Thursday, July 28, 2011

Mary Jo Gigliotti, college archivist retiring

Mary Jo Gigliotti, a librarian here in Drake Memorial Library, has been taking care of the college archives for a number of years, but this summer she is retiring. She has been busy in the archives, for example working on some quite substantial digitization projects for photos and documents, indexing the Stylus (over 100 years worth done!) , and taking part in many special projects like last week's Campus School Reunion. Mary Jo will still have her campus email, and would welcome your messages of congratulations on her retirement.

Although Mary Jo will be moving into a new chapter of her life, the archives will still be taken care of and made accessible by Charlie Cowling. He was the college archivist many years ago and welcomes the opportunity to once again work with the rich heritage of the college. Charlie's email is, or you can phone him at 585-395-5667.

Monday, July 25, 2011

What a turnout for the Campus School Reunion!!

It was wonderful to see the great turnout for the Campus School reunion this past Friday. There were close to 400 people attending, former campus school students, teachers, administrators and others. Surely the Campus School must have been a wonderful part of this college to have drawn so many back for the reunion! Thank you all for being there and sharing your memories of the school. Do contact the college archives if you have any questions about the campus school, or perhaps have campus school related materials (photos, papers..) to donate. You may leave a comment here or email Charlie Cowling at

Tuesday, July 19, 2011

Rod & Gun Club?

Yes, there was a Rod & Gun Club here at Brockport once upon a time. Pictured here are the club members as shown in the 1949 yearbook, the Saga. Under their photo it says, "The call of the wide out of doors - an adventurous spirit - a gun, and a fishing rod... all symbols of pure enjoyment, and dear to the heart of a sportsman." Apparently the club was new that year, and it did continue here at Brockport for some years after.

Friday, July 8, 2011

"Here... '50"

Featured here is the cover from a 1950 brochure on Brockport State. The students pictured were given quite a write up inside the brochure. According to the write up we have:

"From left to right, seated, is Joan De Witt, a product of Rochester's No. 33 grammar school and East High. A member of the Newman Club and the Student faculty Association, she plans to teach in the intermediate grades... Her master purpose in life is to marry and have her own home.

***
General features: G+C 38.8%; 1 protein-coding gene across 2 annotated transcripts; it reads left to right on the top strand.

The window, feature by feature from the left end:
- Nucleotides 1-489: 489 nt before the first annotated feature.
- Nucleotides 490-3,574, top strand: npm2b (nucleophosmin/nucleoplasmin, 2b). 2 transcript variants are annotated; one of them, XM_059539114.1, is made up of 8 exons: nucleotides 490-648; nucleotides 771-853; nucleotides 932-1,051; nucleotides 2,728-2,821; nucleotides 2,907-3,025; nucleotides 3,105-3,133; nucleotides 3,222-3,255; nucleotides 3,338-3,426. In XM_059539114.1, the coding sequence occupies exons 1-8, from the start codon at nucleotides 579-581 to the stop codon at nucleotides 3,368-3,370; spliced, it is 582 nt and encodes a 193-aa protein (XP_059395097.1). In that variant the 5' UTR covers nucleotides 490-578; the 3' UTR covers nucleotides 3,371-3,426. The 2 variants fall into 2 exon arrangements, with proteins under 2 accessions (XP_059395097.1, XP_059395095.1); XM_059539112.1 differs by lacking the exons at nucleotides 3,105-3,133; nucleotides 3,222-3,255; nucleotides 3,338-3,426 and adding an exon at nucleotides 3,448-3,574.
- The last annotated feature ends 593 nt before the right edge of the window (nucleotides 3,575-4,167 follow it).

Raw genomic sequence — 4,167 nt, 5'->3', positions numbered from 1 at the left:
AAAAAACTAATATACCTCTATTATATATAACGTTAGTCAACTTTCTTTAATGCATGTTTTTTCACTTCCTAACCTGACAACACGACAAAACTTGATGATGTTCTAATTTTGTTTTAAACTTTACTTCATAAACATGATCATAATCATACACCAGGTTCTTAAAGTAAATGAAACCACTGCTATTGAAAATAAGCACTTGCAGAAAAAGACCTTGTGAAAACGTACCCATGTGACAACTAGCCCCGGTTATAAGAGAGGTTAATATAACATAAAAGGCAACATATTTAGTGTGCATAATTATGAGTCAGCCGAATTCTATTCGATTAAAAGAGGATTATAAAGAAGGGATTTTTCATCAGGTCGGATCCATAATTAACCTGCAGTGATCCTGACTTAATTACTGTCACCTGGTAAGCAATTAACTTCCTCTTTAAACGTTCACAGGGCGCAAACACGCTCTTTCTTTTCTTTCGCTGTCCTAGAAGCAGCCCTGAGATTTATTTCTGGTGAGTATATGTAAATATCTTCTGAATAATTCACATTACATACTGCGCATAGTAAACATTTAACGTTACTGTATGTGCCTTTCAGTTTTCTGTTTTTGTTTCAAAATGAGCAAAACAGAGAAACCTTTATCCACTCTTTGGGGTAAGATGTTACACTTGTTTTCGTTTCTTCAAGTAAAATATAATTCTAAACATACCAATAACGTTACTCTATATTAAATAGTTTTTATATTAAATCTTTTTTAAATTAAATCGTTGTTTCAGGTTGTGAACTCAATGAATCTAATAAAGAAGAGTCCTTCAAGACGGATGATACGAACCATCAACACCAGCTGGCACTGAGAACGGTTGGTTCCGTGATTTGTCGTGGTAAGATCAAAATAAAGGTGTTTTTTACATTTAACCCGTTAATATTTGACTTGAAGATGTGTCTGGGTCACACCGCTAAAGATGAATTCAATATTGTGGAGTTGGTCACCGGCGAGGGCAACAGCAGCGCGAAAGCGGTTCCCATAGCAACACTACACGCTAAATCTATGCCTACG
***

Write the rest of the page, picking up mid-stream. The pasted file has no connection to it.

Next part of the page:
Seated on the steps, William Oakes. Hometown, Lockport, where he was active in Boy Scout work, basketball and football. 'Bill' was in WWII from 1943-1947. As a sailor he participated in the atomic bomb test at Bikini Island. He is married, and his ambition is to become the first Brockport graduate to become a Boy Scout executive.

Standing, Sam Platania, came to Brockport from Niagara Falls. A member of the Dramatics Club, and Track program... During WWII he was in the Amphibious Infantry, over seas in the Aleutians, Guadacanal, New Britain... Has six battle stars and one arrowhead for four assault landings on enemy shores. Student think he looks like Robert Mitchum.

In striped dress, Adrienne Codella, from Mamaroneck NY where she starred in band and glee club. She will graduate in 1950 from Brockport where she has been active in Music and Dramatics. She wishes to teach in Rochester NY.

Seated at far right, Barbara Flammer, from Wellsville NY.  Barbara has been active in intramural sports and the Dramatics Club. She sees teaching as a pathway to social work and hopes to enter that field."

Wednesday, July 6, 2011

You are here; or were, in 1934...

This is the campus map published in the Saga Yearbook in 1934. To orient yourself, Utica Street runs along the bottom of the map, and Monroe Avenue is on the right. So as you look at the map you are looking west, at the old Normal School building which stood where Hartwell Hall was erected in the late 1930s. At the lower left is "Dr. T's" house, or what we call Alumni House today. This area was the entire campus, as it had been since 1835; there had been several main buildings, one after another, but it was always just the one building. It was only after WWII when the advent of the GI Bill greatly increased demand for college educations that the campus began to add more buildings and expand to the west.

Friday, July 1, 2011

Campus School & student teaching ca1930

The 1930 Saga has a nice spread on the campus school, or the "training school" as it was called then. Pictured here is Charles Cooper, who was Director of the Training School from 1911-1936; Cooper Hall is named after him. Here is a little of what they experienced as student teachers back then:

"Who does not recall those first days of anxious waiting... after the Director of Training's announcement that teaching assignments would soon be posted? ... Many a weary hour we spent with Preparations, General Aims and Thought Questions, only to have a kindly but merciless critic (note - the "teacher critics" were professional teachers who both taught the children in the campus school and supervised the student teachers) calmly destroy our work of art...

Do you remember how easily the critic elicited responses from the pupils during those first days, and how nicely and quietly those pupils behaved? And then the storm burst! We attempted to teach from that first Lesson Plan... We all had our First days, our trials, our pupil problems...

Then came the Day of days, when we were admitted to that Sanctum Sanctorum, Mr. Cooper's office, for general criticism. How we secretly trembled as he slowly swung around in his chair and emitted a gruff, 'Well, what do you want?' But then, we found out that behind that gruffness he concealed as kindly, sympathetic and inspiring a personality as could be desired by anyone..."